A disability can strike anyone, at any age. In fact, it’s estimated that around 40 million Americans struggle with some form of mental or physical disability. Many of those people are working despite their impairments — but they don’t always have an easy time finding acceptance in the workforce.
Disability discrimination is never acceptable — but people don’t always realize the varied forms that disability discrimination can take. Since you can’t combat something you don’t recognize, it’s time to discuss three different types of discrimination you may encounter if you’re disabled:
1. Direct discrimination
This occurs when you’re clearly treated differently than other employees because of your disability. For example, it might include a situation where you’re denied a position in the front of the office because you’re in a wheelchair and management thinks that you somehow don’t project the “right image” for the company.
2. Indirect discrimination
This happens when a rule or practice seems, on the surface, to apply equally to everyone — but it has the net effect of disadvantaging someone with a disability unfairly. For example, an employer requires all job applications to be submitted through an online portal in order to be considered but the portal’s software isn’t compatible with screen-reading software used by the visually impaired.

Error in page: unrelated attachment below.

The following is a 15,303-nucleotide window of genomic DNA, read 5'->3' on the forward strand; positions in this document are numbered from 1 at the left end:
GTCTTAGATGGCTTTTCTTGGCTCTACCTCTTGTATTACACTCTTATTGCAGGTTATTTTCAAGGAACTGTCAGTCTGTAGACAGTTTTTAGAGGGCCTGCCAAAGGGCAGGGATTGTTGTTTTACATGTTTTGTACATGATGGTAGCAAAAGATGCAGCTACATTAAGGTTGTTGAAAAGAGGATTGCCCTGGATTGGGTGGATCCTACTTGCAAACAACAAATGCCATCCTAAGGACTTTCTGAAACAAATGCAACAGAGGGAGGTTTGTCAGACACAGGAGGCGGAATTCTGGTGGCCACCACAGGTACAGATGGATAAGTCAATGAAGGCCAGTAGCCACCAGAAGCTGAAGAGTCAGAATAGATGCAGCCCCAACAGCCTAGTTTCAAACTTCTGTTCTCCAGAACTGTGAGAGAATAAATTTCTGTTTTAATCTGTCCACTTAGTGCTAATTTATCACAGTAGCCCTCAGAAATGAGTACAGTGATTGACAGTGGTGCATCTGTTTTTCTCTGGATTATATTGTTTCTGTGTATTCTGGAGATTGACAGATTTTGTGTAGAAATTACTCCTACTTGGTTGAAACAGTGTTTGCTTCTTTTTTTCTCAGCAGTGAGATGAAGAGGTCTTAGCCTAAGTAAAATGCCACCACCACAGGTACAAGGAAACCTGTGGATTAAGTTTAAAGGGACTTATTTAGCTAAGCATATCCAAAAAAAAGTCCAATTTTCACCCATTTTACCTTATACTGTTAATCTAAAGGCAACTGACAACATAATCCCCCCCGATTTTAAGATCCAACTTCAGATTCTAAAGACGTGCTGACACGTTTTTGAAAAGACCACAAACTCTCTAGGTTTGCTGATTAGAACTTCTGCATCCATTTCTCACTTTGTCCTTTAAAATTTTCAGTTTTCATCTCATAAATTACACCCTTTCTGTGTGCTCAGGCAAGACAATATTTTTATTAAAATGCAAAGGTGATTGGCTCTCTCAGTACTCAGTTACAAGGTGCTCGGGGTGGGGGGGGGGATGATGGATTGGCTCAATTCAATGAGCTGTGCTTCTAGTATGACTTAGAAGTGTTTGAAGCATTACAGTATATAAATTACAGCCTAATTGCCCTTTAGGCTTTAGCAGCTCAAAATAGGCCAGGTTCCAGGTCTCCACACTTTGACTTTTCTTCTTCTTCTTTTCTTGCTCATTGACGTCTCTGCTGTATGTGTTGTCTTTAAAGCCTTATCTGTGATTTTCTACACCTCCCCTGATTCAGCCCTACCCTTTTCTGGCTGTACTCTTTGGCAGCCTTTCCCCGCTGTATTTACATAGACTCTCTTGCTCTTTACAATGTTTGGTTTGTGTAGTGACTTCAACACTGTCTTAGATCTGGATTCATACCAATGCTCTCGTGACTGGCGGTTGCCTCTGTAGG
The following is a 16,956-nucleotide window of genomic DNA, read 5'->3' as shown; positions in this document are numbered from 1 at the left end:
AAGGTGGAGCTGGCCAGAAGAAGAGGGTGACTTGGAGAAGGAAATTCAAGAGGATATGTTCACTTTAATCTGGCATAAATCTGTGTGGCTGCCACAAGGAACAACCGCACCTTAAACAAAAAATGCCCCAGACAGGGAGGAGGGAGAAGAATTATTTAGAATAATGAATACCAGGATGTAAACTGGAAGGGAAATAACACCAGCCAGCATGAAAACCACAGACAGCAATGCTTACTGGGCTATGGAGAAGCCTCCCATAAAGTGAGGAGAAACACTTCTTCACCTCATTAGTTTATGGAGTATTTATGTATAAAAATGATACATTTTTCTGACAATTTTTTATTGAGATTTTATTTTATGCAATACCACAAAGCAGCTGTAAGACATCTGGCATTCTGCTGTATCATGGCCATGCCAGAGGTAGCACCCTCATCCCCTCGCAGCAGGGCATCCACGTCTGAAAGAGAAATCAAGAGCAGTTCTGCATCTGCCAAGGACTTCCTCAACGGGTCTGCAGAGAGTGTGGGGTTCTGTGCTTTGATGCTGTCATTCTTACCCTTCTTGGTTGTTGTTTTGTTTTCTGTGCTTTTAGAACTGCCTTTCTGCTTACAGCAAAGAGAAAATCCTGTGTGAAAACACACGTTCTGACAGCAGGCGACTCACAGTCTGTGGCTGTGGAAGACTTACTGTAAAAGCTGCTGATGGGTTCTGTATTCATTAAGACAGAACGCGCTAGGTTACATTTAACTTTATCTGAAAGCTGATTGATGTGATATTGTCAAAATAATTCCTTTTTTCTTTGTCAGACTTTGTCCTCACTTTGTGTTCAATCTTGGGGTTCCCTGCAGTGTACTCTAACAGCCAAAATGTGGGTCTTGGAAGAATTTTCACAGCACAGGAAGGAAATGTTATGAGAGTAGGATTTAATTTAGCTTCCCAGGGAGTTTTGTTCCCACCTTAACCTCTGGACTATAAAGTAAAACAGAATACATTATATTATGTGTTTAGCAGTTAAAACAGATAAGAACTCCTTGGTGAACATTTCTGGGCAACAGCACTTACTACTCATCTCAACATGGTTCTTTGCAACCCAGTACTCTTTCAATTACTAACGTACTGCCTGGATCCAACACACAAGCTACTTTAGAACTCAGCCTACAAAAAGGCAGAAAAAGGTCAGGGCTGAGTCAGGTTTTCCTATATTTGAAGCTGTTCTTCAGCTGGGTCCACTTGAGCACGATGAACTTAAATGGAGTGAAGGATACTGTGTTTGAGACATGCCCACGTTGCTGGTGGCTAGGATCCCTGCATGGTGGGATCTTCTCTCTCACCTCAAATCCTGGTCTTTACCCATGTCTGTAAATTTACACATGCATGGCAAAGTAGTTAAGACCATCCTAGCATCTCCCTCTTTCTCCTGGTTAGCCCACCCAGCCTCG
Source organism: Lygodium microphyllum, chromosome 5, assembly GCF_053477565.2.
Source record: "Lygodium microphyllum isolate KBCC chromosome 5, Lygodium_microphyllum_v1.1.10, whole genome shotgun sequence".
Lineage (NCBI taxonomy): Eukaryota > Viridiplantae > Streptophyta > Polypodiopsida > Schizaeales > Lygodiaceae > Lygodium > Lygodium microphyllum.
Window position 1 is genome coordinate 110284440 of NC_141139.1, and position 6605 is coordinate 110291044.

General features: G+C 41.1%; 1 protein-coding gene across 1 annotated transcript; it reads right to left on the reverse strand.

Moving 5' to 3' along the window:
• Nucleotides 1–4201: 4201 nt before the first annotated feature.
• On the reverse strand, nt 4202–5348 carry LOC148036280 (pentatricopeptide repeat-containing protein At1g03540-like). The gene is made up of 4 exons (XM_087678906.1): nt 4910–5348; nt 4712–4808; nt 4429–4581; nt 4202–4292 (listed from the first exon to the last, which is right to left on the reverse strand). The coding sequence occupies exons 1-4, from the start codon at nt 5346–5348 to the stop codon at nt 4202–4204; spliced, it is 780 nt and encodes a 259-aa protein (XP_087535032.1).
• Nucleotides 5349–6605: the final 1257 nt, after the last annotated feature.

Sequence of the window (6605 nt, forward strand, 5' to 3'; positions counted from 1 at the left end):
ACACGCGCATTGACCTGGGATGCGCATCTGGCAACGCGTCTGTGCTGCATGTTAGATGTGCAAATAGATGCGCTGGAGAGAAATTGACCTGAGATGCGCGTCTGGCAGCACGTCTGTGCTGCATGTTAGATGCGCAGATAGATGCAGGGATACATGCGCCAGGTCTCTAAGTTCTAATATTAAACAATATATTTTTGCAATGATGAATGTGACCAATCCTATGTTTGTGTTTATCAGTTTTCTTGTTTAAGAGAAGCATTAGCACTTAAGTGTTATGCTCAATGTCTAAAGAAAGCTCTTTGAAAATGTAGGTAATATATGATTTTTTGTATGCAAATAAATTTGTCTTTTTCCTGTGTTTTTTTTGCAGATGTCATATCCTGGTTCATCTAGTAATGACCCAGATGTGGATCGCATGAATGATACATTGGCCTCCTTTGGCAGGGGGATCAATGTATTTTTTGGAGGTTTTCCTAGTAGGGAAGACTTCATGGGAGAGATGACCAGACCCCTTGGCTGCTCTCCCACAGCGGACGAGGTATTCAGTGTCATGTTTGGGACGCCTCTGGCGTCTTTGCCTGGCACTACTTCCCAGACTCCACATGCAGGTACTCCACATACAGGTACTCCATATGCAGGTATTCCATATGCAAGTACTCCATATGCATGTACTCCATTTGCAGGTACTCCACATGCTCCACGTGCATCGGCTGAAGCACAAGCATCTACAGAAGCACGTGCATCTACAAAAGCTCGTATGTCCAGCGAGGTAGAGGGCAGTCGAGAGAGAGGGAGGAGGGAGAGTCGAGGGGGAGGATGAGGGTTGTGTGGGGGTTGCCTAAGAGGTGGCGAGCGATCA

3. Failure to accommodate
Employers generally have a responsibility to make reasonable accommodations when an employee has a disability. Exactly what is “reasonable” may vary and depends heavily on the nature of the disability and the type of work involved. An example might include something like an employer who refuses to give a parking space close to the office to an employee with mobility issues because those are reserved for employees with seniority.
If you’ve been victimized by discrimination in the workplace, take action. Contact our office or explore our site further for more information.